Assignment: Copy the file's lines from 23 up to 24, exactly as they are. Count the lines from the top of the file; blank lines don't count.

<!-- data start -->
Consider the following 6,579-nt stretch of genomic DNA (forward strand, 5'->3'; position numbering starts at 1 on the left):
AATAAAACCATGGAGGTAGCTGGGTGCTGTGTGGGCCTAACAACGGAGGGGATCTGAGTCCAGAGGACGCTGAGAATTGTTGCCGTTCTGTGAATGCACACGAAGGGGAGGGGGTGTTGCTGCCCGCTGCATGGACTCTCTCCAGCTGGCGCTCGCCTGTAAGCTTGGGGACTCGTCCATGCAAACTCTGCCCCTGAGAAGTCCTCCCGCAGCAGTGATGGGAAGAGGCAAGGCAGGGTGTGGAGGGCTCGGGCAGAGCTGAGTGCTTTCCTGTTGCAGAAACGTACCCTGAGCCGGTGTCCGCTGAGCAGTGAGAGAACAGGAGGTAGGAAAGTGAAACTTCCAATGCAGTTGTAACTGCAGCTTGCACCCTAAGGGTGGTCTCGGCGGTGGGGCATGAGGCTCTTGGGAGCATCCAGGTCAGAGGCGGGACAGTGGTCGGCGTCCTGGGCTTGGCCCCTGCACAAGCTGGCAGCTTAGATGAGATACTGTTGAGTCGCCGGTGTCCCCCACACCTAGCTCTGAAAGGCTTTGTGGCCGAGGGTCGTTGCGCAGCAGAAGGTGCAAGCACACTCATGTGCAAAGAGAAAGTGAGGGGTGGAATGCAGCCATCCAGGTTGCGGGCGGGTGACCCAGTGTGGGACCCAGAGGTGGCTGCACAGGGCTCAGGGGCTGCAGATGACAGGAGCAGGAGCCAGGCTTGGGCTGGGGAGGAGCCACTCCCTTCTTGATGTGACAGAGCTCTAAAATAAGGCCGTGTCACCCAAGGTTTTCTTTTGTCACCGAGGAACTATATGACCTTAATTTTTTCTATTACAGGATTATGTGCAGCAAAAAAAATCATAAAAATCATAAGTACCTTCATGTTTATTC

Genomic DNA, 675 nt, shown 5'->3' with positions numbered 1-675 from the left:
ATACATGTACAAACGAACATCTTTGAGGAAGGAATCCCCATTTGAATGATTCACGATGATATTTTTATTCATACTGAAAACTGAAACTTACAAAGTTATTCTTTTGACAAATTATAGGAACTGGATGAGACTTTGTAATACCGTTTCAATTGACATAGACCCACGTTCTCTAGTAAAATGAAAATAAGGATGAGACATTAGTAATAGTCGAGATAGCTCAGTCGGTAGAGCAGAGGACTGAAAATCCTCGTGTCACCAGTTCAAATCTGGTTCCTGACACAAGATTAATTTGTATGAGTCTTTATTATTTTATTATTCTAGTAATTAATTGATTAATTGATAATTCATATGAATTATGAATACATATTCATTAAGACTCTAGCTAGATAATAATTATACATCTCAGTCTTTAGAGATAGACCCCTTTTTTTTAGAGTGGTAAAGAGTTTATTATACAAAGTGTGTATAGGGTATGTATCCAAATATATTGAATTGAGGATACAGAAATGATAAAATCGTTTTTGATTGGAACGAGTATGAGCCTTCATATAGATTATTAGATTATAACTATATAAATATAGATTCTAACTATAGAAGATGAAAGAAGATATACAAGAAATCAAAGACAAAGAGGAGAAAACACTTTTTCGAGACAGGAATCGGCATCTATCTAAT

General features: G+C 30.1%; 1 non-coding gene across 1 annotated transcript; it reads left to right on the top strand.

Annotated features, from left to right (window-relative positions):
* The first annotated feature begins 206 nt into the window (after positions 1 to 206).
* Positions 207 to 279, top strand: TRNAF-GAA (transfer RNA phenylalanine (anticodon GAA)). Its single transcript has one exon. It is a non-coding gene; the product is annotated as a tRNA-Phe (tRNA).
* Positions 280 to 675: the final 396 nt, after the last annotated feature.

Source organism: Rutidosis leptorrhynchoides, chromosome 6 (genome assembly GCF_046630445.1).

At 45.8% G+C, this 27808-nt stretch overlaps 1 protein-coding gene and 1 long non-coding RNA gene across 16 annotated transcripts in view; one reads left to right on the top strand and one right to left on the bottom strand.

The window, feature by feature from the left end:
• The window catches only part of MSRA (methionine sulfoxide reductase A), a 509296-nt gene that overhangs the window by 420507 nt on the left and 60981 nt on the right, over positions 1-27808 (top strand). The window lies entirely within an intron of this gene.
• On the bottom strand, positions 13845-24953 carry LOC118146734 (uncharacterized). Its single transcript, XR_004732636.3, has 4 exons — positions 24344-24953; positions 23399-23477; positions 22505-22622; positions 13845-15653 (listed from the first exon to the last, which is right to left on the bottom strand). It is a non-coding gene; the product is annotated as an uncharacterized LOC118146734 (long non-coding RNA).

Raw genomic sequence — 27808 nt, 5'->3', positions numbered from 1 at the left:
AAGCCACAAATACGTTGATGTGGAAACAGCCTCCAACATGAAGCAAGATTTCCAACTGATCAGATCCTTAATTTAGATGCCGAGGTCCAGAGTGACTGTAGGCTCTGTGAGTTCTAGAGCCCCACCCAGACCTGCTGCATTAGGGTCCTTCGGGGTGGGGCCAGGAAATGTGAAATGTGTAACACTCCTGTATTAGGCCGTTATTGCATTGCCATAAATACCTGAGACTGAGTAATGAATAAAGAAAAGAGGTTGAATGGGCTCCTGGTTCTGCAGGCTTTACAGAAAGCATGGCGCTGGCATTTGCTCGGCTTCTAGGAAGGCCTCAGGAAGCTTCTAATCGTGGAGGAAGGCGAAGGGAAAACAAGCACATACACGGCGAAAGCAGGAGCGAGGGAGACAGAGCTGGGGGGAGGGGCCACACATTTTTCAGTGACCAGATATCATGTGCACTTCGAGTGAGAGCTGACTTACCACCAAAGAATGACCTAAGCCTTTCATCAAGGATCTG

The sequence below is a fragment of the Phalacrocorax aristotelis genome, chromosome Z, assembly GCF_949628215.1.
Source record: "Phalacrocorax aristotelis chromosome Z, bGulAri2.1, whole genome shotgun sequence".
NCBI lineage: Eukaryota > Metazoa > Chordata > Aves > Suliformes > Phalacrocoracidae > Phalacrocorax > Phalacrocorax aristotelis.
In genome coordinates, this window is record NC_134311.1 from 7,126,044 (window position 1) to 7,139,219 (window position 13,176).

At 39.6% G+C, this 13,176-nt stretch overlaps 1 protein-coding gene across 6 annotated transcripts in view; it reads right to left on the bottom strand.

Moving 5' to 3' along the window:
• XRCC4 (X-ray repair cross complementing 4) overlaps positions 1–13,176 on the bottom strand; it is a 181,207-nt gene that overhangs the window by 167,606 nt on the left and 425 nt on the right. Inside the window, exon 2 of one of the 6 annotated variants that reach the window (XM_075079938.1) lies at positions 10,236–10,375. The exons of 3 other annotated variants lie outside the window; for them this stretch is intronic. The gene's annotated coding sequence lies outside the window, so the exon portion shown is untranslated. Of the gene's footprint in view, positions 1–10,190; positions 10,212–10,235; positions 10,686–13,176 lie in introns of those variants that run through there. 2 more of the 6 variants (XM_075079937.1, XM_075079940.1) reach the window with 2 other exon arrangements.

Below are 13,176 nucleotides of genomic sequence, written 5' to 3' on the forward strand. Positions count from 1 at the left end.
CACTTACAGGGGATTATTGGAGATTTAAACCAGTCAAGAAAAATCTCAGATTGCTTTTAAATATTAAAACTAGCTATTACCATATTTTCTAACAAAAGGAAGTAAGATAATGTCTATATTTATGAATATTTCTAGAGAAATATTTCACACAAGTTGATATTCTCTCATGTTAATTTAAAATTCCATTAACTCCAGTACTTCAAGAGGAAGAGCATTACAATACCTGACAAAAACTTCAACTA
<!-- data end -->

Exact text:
• XRCC4 (X-ray repair cross complementing 4) overlaps positions 1–13,176 on the bottom strand; it is a 181,207-nt gene that overhangs the window by 167,606 nt on the left and 425 nt on the right. Inside the window, exon 2 of one of the 6 annotated variants that reach the window (XM_075079938.1) lies at positions 10,236–10,375. The exons of 3 other annotated variants lie outside the window; for them this stretch is intronic. The gene's annotated coding sequence lies outside the window, so the exon portion shown is untranslated. Of the gene's footprint in view, positions 1–10,190; positions 10,212–10,235; positions 10,686–13,176 lie in introns of those variants that run through there. 2 more of the 6 variants (XM_075079937.1, XM_075079940.1) reach the window with 2 other exon arrangements.

Below are 13,176 nucleotides of genomic sequence, written 5' to 3' on the forward strand. Positions count from 1 at the left end.